How exactly does Physician-Assisted Suicide (PAS) work? A physician provides a patient with the means – a lethal dose of drugs and/or information needed to commit suicide. The last act is done by the patient, typically in their own home without the presence of a physician or impartial witnesses. PAS is legal in a small number of U.S. states and Washington, D.C., as well as throughout Canada and some other countries.

As I began to write this article, I asked myself, “How it is possible that Physician-Assisted Suicide has been accepted by so many, permeating our society’s values to the extent that it has? While pondering this question, I came across an article entitled “A Virus that Kills People and Souls” (https://www.all.org/a-virus-that-kills-people-and-souls/). This powerful article was written by Judie Brown, President of American Life League and member of HALO’s Advisory Board. Judie begins by reflecting that, while everyone’s focus is currently on the coronavirus, there is a much deadlier virus pursuing us. The victims of this deadlier virus include those who take their own lives and those who impose death – all in the name of compassion. Judie also states that our culture has convinced people that those who are ill and suffering are a burden to others and “this is how ordinary people become killers.”

Judie’s compelling closing statement is: “In a world overcome by viral pressure to kill rather than embrace the preborn, the sick, and the dying, we need God. We need to be, as Archbishop Fulton J. Sheen remarked, ‘divinely wise souls’ who ‘often infuriate the worldly-wise because they always see things from the Divine point of view.’ Let us continue to infuriate as we persevere in our work to eradicate godlessness—the deadly virus that kills people and souls.”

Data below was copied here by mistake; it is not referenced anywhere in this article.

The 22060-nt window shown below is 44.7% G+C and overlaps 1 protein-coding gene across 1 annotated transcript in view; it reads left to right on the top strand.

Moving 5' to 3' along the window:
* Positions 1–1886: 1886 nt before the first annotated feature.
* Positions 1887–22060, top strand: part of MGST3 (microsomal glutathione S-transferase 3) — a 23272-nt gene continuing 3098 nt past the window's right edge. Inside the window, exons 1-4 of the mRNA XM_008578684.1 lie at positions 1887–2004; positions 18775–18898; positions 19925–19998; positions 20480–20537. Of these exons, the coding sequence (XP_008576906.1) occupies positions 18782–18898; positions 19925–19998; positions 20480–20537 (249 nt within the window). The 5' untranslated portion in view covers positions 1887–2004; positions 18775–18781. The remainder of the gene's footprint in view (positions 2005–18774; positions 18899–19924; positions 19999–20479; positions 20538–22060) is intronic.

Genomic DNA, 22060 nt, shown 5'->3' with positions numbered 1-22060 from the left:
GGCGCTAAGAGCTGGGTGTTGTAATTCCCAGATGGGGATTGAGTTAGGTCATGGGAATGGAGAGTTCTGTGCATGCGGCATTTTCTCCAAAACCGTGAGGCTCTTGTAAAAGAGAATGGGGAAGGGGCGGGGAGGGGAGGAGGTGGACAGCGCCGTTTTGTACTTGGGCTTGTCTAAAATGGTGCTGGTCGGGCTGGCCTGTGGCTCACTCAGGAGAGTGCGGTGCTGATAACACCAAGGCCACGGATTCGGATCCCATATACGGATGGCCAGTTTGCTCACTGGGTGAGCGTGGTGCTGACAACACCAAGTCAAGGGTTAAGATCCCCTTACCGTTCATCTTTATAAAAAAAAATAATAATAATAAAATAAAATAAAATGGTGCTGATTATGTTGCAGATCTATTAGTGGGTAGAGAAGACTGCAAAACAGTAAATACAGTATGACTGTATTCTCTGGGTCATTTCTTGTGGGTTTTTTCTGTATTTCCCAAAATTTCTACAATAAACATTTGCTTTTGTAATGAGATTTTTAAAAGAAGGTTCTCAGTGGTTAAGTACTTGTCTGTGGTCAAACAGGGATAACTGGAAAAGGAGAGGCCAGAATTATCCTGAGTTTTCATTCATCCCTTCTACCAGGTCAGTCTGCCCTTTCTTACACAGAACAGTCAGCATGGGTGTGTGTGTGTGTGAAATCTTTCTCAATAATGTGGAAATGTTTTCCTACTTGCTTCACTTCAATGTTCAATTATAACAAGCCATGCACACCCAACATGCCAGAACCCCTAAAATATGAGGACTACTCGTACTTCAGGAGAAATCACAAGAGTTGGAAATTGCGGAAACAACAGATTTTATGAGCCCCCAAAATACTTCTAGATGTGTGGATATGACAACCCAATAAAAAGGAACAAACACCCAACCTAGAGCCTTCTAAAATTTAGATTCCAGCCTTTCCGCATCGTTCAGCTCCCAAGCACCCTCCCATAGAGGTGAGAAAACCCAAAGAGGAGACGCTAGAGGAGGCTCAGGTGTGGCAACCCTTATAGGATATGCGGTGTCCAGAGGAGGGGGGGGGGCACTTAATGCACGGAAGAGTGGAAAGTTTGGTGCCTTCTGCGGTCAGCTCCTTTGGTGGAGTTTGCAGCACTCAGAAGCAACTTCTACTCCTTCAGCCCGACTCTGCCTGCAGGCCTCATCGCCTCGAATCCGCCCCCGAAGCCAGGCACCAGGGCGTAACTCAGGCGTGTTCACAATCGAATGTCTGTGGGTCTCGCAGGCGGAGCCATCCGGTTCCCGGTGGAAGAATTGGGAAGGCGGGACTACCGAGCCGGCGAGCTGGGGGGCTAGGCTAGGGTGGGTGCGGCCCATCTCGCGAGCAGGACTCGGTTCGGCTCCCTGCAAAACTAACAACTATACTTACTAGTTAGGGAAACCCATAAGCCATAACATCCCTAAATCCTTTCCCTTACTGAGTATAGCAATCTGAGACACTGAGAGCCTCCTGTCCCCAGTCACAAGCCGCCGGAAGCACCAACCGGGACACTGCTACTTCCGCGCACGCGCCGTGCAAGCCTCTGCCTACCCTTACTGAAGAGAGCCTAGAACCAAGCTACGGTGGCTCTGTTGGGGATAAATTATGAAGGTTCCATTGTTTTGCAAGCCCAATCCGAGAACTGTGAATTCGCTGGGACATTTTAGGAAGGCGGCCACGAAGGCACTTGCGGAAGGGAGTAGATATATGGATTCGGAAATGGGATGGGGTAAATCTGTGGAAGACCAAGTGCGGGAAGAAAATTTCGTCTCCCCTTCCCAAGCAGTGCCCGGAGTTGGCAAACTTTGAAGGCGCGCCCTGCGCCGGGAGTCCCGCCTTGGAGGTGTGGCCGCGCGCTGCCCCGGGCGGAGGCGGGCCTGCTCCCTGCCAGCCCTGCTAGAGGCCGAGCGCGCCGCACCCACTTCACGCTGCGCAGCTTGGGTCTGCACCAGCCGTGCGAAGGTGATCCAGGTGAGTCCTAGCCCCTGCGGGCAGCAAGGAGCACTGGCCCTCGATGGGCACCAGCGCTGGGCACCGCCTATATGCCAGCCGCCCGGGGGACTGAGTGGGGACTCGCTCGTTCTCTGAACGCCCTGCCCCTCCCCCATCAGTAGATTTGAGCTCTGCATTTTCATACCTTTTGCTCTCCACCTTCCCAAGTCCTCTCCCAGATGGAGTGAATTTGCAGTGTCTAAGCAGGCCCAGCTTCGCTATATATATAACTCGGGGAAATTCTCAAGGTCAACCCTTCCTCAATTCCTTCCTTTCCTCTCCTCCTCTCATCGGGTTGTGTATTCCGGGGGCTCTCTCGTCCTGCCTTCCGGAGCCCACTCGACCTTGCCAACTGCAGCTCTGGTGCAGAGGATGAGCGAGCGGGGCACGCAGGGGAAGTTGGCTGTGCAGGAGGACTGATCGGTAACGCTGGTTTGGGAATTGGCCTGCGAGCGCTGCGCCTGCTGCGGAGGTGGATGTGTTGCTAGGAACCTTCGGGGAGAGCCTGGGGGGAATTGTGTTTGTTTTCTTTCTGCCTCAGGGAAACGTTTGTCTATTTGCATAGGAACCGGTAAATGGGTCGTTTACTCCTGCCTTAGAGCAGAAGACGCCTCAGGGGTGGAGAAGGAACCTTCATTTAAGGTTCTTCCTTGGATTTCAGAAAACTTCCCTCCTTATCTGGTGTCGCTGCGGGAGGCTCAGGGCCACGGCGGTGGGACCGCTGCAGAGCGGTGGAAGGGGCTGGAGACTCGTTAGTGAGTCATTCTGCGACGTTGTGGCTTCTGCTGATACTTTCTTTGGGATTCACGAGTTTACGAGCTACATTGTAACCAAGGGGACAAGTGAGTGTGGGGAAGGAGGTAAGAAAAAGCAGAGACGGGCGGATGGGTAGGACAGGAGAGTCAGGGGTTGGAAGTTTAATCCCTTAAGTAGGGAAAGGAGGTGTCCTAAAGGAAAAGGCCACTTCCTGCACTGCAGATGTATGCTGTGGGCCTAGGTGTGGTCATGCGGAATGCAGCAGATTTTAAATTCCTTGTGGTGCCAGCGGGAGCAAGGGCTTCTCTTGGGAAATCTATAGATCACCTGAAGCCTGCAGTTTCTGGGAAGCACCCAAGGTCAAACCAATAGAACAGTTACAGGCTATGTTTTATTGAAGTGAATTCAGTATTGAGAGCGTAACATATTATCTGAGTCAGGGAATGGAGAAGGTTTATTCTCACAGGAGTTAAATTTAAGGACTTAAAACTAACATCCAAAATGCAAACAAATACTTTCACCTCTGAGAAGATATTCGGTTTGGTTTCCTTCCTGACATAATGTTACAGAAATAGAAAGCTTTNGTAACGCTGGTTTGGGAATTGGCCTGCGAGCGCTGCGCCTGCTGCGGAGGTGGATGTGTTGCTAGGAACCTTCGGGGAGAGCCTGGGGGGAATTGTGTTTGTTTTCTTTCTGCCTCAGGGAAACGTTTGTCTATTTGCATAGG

So, again, how has Physician-Assisted Suicide been able to permeate our American values to the extent that it has? As Judie alludes to in her article, I believe the core drivers are so-called “compassion” and godlessness. With that said, I pray that each one of us has the courage to accept the crosses and sufferings that come our way for the goodness of our souls and to evangelize others in our fight against PAS. After all, dying with dignity is not about meeting death on our own terms; rather, it is about meeting death on God’s terms, and it is about caring for our loved ones and our neighbors who are suffering, unwanted, or unloved.
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